And the business continued to grow. “We both had the desire to take it one step [further]… and open up our own banquet facility,” Jim continues. “In 1987, we purchased the building on Pioneer Parkway and transformed it into Peoria’s first banquet facility. We’ve been at the Pioneer Parkway location for 26 years now, and over that time we’ve grown dramatically.” In 1996, Richard finally retired after 40 years in the business, leaving a strong legacy for future generations.

The Customer’s Choice
Today, Barrack’s is a very familiar presence in the Peoria area. After starting out at the Knoxville location with three events a week, the business now averages five or six events each day. “We cater all different types of events, [from] simple box lunches to hot meals,” Jim explains. For larger events, Barrack’s is more involved, bringing in decorations, table settings, china, a full staff and a hot buffet. “We do events for $5 a person; we do events for $50 a person,” Jim adds. “There’s a myriad of options, from very simple to very elegant.” Whatever the occasion, Barrack’s lets the customer decide the details.

In addition to in-house catering at the Cater Inn, the business serves a range of locations, including private residences, large tents for company picnics, and other banquet facilities, such as Ravina on the Lakes, Stoney Creek Inn and the Gateway Building. “The majority of our business is in central Illinois, but we have catered events [where we] travel an hour, hour and a half away,” Jim says. “That’s an advantage we have—just being able to offer our clients options on venues,” Jim stresses. “It also enables us to do multiple events in a day. That’s why our team consists of about 50-plus employees.”

Timeless Commitment to Service
Since the very beginning, the Barrack family has pledged dedication to its customers. “It’s all about providing outstanding service and good food,” Jim says. “We frequently get requests from our clients, [such as] requests of certain staff that they know and worked with. We’re a very labor-intensive type of business, so you have to… have a great team. That’s the key to producing successful events… having a great staff.”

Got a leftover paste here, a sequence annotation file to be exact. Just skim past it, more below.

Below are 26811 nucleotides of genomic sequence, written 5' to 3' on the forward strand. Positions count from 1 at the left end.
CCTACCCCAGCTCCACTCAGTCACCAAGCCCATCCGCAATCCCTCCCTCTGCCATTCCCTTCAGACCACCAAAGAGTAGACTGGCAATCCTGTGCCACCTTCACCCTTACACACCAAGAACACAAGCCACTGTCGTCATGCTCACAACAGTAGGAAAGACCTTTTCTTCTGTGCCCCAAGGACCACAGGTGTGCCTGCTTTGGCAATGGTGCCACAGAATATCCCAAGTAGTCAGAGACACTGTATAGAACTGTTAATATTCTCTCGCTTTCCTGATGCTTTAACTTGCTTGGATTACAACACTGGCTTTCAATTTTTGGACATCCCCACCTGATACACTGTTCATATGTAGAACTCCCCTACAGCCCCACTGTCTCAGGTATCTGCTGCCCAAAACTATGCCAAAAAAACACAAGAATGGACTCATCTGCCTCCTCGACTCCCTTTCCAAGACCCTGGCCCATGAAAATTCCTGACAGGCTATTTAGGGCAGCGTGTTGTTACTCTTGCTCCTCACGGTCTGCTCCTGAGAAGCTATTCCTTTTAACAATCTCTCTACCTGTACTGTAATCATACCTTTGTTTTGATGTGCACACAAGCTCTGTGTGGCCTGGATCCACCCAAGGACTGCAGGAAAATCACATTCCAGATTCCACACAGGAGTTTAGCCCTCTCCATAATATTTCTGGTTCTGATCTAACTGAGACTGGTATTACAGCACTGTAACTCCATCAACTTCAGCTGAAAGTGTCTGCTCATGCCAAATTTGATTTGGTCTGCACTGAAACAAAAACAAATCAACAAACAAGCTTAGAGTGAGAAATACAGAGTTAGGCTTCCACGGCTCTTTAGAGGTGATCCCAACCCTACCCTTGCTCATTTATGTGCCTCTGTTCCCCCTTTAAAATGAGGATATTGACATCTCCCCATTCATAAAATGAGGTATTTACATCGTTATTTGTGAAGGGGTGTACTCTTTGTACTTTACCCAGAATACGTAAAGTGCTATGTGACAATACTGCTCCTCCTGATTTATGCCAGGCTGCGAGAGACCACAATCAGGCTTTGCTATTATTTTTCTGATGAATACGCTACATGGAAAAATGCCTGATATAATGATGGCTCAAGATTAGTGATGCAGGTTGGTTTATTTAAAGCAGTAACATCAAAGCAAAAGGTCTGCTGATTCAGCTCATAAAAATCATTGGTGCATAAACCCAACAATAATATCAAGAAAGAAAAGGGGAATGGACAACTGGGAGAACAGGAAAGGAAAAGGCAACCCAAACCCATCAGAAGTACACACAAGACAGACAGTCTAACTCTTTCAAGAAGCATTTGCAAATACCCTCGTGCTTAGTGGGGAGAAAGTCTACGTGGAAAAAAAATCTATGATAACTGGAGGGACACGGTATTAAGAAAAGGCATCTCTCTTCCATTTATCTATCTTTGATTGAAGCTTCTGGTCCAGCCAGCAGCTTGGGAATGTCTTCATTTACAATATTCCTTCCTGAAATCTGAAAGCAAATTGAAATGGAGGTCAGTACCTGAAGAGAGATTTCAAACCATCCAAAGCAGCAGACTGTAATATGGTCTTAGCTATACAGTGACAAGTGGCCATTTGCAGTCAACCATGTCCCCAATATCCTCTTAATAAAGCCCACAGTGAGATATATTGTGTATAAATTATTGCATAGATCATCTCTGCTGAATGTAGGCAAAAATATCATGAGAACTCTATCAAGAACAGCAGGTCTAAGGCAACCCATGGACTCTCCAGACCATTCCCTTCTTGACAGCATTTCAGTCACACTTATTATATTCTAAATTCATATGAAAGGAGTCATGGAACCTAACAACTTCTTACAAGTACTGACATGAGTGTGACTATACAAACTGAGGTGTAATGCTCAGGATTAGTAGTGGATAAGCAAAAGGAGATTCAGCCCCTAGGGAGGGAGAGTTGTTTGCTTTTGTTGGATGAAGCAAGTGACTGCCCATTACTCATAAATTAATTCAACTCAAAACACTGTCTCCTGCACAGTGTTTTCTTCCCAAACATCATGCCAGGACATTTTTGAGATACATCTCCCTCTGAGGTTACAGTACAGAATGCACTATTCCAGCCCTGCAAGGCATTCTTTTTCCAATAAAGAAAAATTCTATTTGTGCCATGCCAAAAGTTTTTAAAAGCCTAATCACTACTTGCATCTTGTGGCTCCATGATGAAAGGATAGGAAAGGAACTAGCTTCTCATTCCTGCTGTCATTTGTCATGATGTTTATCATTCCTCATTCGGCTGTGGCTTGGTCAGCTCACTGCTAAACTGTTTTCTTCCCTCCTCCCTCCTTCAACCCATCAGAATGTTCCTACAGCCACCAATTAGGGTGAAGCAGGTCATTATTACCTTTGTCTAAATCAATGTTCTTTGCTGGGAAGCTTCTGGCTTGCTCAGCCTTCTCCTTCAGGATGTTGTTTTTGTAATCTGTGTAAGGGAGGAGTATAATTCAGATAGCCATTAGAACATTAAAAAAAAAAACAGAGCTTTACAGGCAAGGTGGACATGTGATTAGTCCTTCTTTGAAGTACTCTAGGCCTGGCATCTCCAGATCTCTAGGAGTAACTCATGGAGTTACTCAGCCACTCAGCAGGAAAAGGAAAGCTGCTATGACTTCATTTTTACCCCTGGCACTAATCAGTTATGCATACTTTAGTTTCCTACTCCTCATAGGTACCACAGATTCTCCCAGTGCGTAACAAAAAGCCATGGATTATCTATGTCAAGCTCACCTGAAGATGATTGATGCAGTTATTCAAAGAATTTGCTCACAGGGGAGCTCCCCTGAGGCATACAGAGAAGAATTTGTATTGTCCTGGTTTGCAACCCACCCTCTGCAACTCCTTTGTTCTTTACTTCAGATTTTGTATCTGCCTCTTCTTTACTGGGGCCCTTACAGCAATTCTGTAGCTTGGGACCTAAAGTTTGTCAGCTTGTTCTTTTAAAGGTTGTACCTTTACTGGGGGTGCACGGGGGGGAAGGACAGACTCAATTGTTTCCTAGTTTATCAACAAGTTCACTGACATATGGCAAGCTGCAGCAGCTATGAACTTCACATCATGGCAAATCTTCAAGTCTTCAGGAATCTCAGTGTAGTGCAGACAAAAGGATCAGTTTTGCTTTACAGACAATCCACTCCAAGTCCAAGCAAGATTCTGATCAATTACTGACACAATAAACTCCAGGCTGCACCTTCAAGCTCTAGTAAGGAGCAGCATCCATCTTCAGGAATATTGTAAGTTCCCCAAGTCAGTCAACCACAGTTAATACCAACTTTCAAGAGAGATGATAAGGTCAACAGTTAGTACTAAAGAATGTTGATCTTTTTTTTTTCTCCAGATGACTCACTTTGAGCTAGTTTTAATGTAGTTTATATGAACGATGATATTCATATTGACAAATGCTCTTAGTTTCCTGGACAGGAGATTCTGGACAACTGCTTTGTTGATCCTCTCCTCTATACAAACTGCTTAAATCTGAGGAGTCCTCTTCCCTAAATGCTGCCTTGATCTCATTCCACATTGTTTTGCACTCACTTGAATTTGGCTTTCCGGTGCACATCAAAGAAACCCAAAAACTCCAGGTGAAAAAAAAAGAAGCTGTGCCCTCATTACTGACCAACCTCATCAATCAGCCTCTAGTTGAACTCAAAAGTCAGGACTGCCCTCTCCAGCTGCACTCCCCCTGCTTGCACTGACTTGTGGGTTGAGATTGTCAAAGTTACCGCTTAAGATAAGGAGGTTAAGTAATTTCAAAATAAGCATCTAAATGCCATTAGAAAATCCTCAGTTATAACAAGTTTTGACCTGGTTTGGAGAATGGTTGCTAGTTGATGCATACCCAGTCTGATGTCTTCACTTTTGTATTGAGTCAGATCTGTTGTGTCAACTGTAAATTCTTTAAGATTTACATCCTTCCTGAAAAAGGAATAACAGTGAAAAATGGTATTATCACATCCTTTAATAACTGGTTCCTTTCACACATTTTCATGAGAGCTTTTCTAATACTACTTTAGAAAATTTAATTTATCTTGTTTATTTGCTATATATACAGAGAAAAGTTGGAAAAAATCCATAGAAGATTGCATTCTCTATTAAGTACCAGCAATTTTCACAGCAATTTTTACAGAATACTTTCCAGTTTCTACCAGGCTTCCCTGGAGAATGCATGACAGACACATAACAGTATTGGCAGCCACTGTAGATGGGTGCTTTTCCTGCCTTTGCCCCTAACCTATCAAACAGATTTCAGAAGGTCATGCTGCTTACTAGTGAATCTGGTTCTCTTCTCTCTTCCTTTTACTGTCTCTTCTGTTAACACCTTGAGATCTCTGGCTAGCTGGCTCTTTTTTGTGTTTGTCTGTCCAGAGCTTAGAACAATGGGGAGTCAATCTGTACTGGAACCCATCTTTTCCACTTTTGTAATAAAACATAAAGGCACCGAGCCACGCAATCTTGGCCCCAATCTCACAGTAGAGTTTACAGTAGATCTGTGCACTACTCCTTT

Over the past quarter-century, Barrack’s Cater Inn has been honored with more than 40 different awards and recognitions. For nine straight years, readers of the Journal Star voted Barrack’s the best banquet facility in its annual Reader’s Choice Awards. Nationally, it’s been featured in National Catering Today and Inc. Magazine, and has twice been a finalist for Catersource magazine’s annual Achievement in Catering Excellence Award for the Midwest region. Most recently, the Peoria Riverfront Museum selected Barrack’s Cater Inn as its primary catering provider.

Barrack’s also hosts a number of clubs and service organizations each month, and for his part, Jim recently completed a term as president of the Rotary Club of Peoria – North, which meets there every Thursday. The business also supports a number of local charities, including Heart of Illinois Harvest and St. Jude Children’s Research Hospital. It hosts the annual Pasta Party for St. Jude, which raised $10,000 last year through raffles, door prizes and donations.

Still carrying on the family tradition eight decades after the tiny Chillicothe Confectionary got its start, Jim Barrack says it all comes down to serving the customer and benefiting the community. “[We’re] helping to create memorable events for clients, whether it’s a simple business meeting or wedding receptions, anniversaries, birthday parties,” he explains. “We really enjoy working with the clients.” iBi